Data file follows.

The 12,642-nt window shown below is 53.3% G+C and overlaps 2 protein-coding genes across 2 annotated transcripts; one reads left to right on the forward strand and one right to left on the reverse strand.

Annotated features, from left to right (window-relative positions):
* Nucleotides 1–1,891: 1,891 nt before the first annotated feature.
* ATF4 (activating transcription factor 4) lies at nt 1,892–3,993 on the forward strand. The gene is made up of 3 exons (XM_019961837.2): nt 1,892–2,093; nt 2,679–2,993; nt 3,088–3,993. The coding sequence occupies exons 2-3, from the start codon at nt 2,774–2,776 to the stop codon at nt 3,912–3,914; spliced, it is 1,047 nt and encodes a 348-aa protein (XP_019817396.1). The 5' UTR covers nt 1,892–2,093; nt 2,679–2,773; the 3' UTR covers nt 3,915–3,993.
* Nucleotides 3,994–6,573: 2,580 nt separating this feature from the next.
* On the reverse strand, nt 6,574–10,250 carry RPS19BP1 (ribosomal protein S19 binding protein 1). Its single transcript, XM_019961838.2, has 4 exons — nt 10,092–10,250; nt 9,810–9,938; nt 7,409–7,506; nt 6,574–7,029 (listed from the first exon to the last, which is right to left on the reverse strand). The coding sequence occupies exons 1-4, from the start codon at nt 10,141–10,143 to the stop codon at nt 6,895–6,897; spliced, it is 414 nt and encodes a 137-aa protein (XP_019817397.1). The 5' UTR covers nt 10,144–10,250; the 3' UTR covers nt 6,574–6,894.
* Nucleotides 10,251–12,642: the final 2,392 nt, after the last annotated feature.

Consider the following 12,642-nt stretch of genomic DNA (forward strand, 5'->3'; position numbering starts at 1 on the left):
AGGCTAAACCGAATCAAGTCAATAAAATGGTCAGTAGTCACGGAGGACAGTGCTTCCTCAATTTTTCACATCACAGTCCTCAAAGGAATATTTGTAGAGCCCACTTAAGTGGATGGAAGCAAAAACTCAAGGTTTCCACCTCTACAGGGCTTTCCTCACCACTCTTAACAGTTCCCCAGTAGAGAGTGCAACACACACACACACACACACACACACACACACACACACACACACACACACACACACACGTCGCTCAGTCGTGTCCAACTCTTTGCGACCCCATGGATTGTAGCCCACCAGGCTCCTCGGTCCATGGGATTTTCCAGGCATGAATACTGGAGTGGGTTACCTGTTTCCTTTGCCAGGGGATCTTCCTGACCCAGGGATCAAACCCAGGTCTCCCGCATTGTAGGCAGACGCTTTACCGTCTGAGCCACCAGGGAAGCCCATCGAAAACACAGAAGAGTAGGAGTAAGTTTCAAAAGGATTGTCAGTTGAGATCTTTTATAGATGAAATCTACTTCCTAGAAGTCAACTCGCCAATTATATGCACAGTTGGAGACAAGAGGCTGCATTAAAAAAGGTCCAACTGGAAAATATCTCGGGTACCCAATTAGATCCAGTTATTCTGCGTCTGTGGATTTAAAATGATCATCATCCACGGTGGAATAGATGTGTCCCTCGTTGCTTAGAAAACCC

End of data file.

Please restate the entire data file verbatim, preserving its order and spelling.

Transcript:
The 12,642-nt window shown below is 53.3% G+C and overlaps 2 protein-coding genes across 2 annotated transcripts; one reads left to right on the forward strand and one right to left on the reverse strand.

Annotated features, from left to right (window-relative positions):
* Nucleotides 1–1,891: 1,891 nt before the first annotated feature.
* ATF4 (activating transcription factor 4) lies at nt 1,892–3,993 on the forward strand. The gene is made up of 3 exons (XM_019961837.2): nt 1,892–2,093; nt 2,679–2,993; nt 3,088–3,993. The coding sequence occupies exons 2-3, from the start codon at nt 2,774–2,776 to the stop codon at nt 3,912–3,914; spliced, it is 1,047 nt and encodes a 348-aa protein (XP_019817396.1). The 5' UTR covers nt 1,892–2,093; nt 2,679–2,773; the 3' UTR covers nt 3,915–3,993.
* Nucleotides 3,994–6,573: 2,580 nt separating this feature from the next.
* On the reverse strand, nt 6,574–10,250 carry RPS19BP1 (ribosomal protein S19 binding protein 1). Its single transcript, XM_019961838.2, has 4 exons — nt 10,092–10,250; nt 9,810–9,938; nt 7,409–7,506; nt 6,574–7,029 (listed from the first exon to the last, which is right to left on the reverse strand). The coding sequence occupies exons 1-4, from the start codon at nt 10,141–10,143 to the stop codon at nt 6,895–6,897; spliced, it is 414 nt and encodes a 137-aa protein (XP_019817397.1). The 5' UTR covers nt 10,144–10,250; the 3' UTR covers nt 6,574–6,894.
* Nucleotides 10,251–12,642: the final 2,392 nt, after the last annotated feature.

Consider the following 12,642-nt stretch of genomic DNA (forward strand, 5'->3'; position numbering starts at 1 on the left):
AGGCTAAACCGAATCAAGTCAATAAAATGGTCAGTAGTCACGGAGGACAGTGCTTCCTCAATTTTTCACATCACAGTCCTCAAAGGAATATTTGTAGAGCCCACTTAAGTGGATGGAAGCAAAAACTCAAGGTTTCCACCTCTACAGGGCTTTCCTCACCACTCTTAACAGTTCCCCAGTAGAGAGTGCAACACACACACACACACACACACACACACACACACACACACACACACACACACACACACGTCGCTCAGTCGTGTCCAACTCTTTGCGACCCCATGGATTGTAGCCCACCAGGCTCCTCGGTCCATGGGATTTTCCAGGCATGAATACTGGAGTGGGTTACCTGTTTCCTTTGCCAGGGGATCTTCCTGACCCAGGGATCAAACCCAGGTCTCCCGCATTGTAGGCAGACGCTTTACCGTCTGAGCCACCAGGGAAGCCCATCGAAAACACAGAAGAGTAGGAGTAAGTTTCAAAAGGATTGTCAGTTGAGATCTTTTATAGATGAAATCTACTTCCTAGAAGTCAACTCGCCAATTATATGCACAGTTGGAGACAAGAGGCTGCATTAAAAAAGGTCCAACTGGAAAATATCTCGGGTACCCAATTAGATCCAGTTATTCTGCGTCTGTGGATTTAAAATGATCATCATCCACGGTGGAATAGATGTGTCCCTCGTTGCTTAGAAAACCC